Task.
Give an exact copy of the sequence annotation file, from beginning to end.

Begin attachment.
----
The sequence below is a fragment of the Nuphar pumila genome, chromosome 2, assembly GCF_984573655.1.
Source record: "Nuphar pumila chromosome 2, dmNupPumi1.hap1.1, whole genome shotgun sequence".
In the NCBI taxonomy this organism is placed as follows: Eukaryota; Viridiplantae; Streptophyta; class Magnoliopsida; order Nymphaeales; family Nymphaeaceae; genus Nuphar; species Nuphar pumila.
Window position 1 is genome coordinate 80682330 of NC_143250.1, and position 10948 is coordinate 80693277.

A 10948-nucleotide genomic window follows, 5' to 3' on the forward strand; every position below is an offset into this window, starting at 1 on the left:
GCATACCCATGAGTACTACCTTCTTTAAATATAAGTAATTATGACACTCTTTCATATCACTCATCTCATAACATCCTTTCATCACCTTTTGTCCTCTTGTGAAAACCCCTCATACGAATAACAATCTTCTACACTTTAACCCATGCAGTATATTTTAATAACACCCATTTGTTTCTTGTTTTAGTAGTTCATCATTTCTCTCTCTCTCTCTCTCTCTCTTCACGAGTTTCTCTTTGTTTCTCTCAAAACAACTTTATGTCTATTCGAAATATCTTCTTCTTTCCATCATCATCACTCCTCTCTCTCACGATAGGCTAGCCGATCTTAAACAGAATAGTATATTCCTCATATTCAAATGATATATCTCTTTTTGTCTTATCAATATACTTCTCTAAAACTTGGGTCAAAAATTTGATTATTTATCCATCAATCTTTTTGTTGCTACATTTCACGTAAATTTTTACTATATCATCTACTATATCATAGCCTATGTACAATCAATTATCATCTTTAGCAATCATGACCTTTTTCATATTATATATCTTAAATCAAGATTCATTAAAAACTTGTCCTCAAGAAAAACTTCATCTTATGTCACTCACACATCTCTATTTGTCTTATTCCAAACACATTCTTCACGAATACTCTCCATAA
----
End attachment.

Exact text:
The sequence below is a fragment of the Nuphar pumila genome, chromosome 2, assembly GCF_984573655.1.
Source record: "Nuphar pumila chromosome 2, dmNupPumi1.hap1.1, whole genome shotgun sequence".
In the NCBI taxonomy this organism is placed as follows: Eukaryota; Viridiplantae; Streptophyta; class Magnoliopsida; order Nymphaeales; family Nymphaeaceae; genus Nuphar; species Nuphar pumila.
Window position 1 is genome coordinate 80682330 of NC_143250.1, and position 10948 is coordinate 80693277.

A 10948-nucleotide genomic window follows, 5' to 3' on the forward strand; every position below is an offset into this window, starting at 1 on the left:
GCATACCCATGAGTACTACCTTCTTTAAATATAAGTAATTATGACACTCTTTCATATCACTCATCTCATAACATCCTTTCATCACCTTTTGTCCTCTTGTGAAAACCCCTCATACGAATAACAATCTTCTACACTTTAACCCATGCAGTATATTTTAATAACACCCATTTGTTTCTTGTTTTAGTAGTTCATCATTTCTCTCTCTCTCTCTCTCTCTCTTCACGAGTTTCTCTTTGTTTCTCTCAAAACAACTTTATGTCTATTCGAAATATCTTCTTCTTTCCATCATCATCACTCCTCTCTCTCACGATAGGCTAGCCGATCTTAAACAGAATAGTATATTCCTCATATTCAAATGATATATCTCTTTTTGTCTTATCAATATACTTCTCTAAAACTTGGGTCAAAAATTTGATTATTTATCCATCAATCTTTTTGTTGCTACATTTCACGTAAATTTTTACTATATCATCTACTATATCATAGCCTATGTACAATCAATTATCATCTTTAGCAATCATGACCTTTTTCATATTATATATCTTAAATCAAGATTCATTAAAAACTTGTCCTCAAGAAAAACTTCATCTTATGTCACTCACACATCTCTATTTGTCTTATTCCAAACACATTCTTCACGAATACTCTCCATAA